With an Atlanta Falcons defense that finished dead last in the NFL in terms of yards allowed in 2014, it becomes difficult to honor any one particular player as a standout. But as was the case with the most valuable player on offense, one player clearly rises to the top and it’s really a no-brainer. That of course is none other than cornerback Desmond Trufant.
Trufant was also the choice at midseason and there really was nobody that came close to emerging in the second half of 2014 that could have potentially challenged him. This tweet made during the Falcons’ Week 12 loss to the Cleveland Browns really perfectly summed up this year’s Falcons defense:
This defense is Desmond Trufant and 10 dudes stealing money from the team.
— Matt (@FalcoholicMatt) November 23, 2014
If there were any Falcon defenders that deserve at least the slightest tip of the cap for their play this past year, it has to go to veteran players like Jonathan Babineaux, Dwight Lowery, Kroy Biermann and Osi Umenyiora for their perseverance down the stretch. Babineaux would probably get my vote for the second-most consistent defender besides Trufant on the field this past season. Lowery, Biermann and Umenyiora all seemed to play better after the bye week than they did over the first half of the season. Trufant’s partner at cornerback, Robert Alford, also deserves some credit for his solid play early in the season. But a wrist injury caused him to miss the final month of the season.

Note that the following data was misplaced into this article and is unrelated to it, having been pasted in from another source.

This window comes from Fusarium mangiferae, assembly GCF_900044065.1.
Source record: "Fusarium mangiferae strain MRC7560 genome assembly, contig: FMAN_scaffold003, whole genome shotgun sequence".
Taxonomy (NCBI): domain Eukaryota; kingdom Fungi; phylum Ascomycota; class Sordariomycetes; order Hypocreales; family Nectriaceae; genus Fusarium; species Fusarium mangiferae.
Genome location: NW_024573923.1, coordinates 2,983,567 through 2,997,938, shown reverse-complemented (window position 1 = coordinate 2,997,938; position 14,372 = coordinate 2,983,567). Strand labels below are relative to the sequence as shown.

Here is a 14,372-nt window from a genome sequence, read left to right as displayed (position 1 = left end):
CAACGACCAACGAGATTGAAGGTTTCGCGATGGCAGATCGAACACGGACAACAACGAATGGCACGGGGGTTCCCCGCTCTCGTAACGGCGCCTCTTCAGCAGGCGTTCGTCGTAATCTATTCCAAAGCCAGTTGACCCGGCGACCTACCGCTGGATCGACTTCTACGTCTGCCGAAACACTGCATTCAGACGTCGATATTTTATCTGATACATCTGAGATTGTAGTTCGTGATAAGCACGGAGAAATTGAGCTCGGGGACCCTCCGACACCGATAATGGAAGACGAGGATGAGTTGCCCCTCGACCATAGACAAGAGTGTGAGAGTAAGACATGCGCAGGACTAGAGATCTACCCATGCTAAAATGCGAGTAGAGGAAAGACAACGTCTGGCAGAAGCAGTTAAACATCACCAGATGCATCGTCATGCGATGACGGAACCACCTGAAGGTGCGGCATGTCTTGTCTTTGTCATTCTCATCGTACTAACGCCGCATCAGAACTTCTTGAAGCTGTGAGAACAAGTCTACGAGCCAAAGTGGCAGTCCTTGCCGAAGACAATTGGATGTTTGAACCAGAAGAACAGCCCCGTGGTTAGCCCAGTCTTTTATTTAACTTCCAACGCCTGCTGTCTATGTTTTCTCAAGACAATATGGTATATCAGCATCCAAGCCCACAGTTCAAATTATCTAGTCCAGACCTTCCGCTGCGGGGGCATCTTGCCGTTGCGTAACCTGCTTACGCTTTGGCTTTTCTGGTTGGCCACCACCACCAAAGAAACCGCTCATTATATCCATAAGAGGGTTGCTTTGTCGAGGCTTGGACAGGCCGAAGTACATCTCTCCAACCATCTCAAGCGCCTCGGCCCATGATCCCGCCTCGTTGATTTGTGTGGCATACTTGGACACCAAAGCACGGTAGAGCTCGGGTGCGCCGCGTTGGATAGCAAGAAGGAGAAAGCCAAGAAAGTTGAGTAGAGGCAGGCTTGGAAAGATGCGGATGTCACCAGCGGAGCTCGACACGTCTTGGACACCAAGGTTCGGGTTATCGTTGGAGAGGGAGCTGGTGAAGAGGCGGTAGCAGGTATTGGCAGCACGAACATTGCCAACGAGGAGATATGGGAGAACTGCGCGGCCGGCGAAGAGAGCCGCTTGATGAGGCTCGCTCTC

But at the end of the day, it was Trufant and only him. After a strong finish to his rookie season a year ago, Trufant easily picked up where he left off in 2014. In fact, the only negative that one can say of Trufant’s performance this past year was how many dropped interceptions he seemed to have through the early part of the season.
But it wasn’t long before those drops stopped and Trufant nabbed three picks over the final six games of the season. And when Trufant wasn’t stealing opposing passes, he was often breaking them up. He finished the season with 16 passes broken up and only had two games where he did not garner at least one deflection.
In the second half of the season, the Falcons also began to use Trufant more as a “shadow” corner, following the opposing team’s top receiver. While this led to more instances where Trufant got beat, he certainly handled the challenge extremely well. Should Trufant manage to find a way to even top his 2014 performance in future years, he’ll be in the conversation as one of the elite cornerbacks in the NFL. His play this past year showed that the gap between him and those players that do find themselves atop the cornerback position isn’t that large.